Several evolutionary explanations have been cited. One is that migraine may have originally evolved as a protective alarm system against toxins entering the body. Avoiding the ingestion of toxic substances because they produce headache could result in improved health and evolutionary advantage, compared to individuals without headache who might overuse such substances and thus suffer undesirable consequences. The migraine that we know today may have developed as a result of overactivity or oversensitization of that evolutionarily important early warning system.

However small the practical and daily consequence to those who suffer its effects, migraine may in fact have one or more silver linings after all.


  1. Margaret Beaulac

    Thank you for the work you do.

  2. Dee

    When migraine goes away typically tends to be a menopause for women. That is the time they develp type II diabetes. I’d say women with migraine are probably more likely to develop migraine at menopause. Did you consider that? Perhaps migraine is not protective, it is part of the same pathophysiology as type II Diabetes.

  3. Miles Warren

    I am 70 years old and haven’t had a migraine in 20 years but have been getting the eye thing without the headache more frequently,( disconcerting)

    • Sheri Margulies-Semel

      Same thing has happened to me although very infrequently. So scary! I never had visual symptoms when I had migraines. Now…no headache… but when the visual disturbances happen I truly get frightened. My migraines had a psychological and emotional root and when I solved my ‘problem’ I had no more migraines. No one ever mentions that the cause of regular migraines (mine were once a week for 20 years), can be emotional/psychological. I wish this were discussed when the ‘experts’ talk about migraines.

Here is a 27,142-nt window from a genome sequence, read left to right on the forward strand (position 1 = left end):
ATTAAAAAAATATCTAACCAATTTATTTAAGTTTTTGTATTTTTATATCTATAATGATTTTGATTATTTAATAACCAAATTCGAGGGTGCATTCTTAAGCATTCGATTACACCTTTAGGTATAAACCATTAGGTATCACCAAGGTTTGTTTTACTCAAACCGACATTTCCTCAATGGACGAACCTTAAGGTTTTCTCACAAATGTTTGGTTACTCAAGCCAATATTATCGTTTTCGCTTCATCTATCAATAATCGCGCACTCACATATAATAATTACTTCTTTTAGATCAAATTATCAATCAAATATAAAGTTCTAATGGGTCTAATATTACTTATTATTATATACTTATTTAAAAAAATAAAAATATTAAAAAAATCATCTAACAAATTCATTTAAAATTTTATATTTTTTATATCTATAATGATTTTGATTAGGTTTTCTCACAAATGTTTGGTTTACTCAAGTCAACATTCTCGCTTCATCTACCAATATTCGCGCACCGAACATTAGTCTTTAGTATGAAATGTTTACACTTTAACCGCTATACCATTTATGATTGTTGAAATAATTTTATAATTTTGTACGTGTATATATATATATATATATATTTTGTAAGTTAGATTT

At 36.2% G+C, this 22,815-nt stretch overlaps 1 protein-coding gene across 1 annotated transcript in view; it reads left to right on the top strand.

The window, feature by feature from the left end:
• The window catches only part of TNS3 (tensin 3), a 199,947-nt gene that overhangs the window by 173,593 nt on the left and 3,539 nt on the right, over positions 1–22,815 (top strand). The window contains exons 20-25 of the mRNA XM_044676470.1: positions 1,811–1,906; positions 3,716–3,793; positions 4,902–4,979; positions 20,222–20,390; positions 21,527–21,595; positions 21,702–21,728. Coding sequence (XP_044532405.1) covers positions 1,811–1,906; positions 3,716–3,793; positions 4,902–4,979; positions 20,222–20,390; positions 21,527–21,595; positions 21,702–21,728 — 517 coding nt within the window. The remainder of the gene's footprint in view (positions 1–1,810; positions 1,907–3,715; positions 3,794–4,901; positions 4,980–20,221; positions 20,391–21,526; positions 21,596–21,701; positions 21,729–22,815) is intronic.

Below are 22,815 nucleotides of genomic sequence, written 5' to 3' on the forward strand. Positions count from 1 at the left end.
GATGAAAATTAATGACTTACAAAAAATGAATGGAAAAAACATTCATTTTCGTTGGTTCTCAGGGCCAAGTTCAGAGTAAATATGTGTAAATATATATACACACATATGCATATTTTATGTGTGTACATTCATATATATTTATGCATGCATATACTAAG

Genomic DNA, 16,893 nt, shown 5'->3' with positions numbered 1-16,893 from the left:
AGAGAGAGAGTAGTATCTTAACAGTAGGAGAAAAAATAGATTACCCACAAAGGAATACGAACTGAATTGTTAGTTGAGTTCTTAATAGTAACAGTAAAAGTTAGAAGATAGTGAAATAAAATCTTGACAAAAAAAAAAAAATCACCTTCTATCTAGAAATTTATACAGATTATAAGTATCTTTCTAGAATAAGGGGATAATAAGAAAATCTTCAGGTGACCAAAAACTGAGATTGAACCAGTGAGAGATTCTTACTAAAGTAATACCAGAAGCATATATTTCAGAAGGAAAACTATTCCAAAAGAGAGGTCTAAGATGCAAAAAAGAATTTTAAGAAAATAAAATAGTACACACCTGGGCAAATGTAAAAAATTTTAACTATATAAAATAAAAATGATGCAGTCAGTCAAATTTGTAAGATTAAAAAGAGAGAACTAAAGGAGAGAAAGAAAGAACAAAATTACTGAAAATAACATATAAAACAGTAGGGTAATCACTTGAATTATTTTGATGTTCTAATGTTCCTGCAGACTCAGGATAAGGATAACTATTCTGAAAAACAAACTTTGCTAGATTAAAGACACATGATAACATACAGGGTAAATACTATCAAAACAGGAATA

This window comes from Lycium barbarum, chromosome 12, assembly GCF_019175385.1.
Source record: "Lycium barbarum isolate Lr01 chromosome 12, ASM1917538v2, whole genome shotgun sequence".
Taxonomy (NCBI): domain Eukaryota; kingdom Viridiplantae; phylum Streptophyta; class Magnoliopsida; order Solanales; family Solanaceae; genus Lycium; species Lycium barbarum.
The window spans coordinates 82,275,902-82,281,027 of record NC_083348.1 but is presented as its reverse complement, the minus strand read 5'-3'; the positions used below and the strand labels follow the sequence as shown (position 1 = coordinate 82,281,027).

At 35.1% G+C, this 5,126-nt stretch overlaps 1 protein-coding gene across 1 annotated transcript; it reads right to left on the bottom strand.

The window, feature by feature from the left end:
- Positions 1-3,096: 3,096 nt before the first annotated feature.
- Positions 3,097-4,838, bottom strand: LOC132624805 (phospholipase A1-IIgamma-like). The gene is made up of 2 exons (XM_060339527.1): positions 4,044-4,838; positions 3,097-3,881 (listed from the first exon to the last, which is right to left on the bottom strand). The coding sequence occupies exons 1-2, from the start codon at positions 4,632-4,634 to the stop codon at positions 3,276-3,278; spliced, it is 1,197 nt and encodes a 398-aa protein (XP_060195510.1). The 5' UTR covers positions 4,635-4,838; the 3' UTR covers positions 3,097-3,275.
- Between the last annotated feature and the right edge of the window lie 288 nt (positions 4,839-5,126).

4. Hossein kazemi

    Iam Hossein Kazemi from Iran and I want to express my heartfelt gratitude for your fruitful and useful articles that you provide for readers…
    Hossein Kazemio

  5. Cheryl D Raines

    My daughter and my son’s fiance both get migraines, especially if they have not eaten and I associate this with low blood sugar, and suspect that is why they don’t get diabetes or alcoholism. They don’t eat enough often enough, and avoid alcohol as a trigger.

  6. Lucy Stimmel

    I think you forgot eating-not specific foods, but not eating regularly. I’m not diabetic, but the longer I go without food – even if I’m not hungry- the more likely I am to have a migraine.

  7. Raquel Grunwald

    Once I was diagnosed with Trauma …and began working via Dr Peter Levine’s woris on somatic healing with my Therapist..my years of debilitating migraines stoped
    It’s been miraculous

  8. Patty Griffith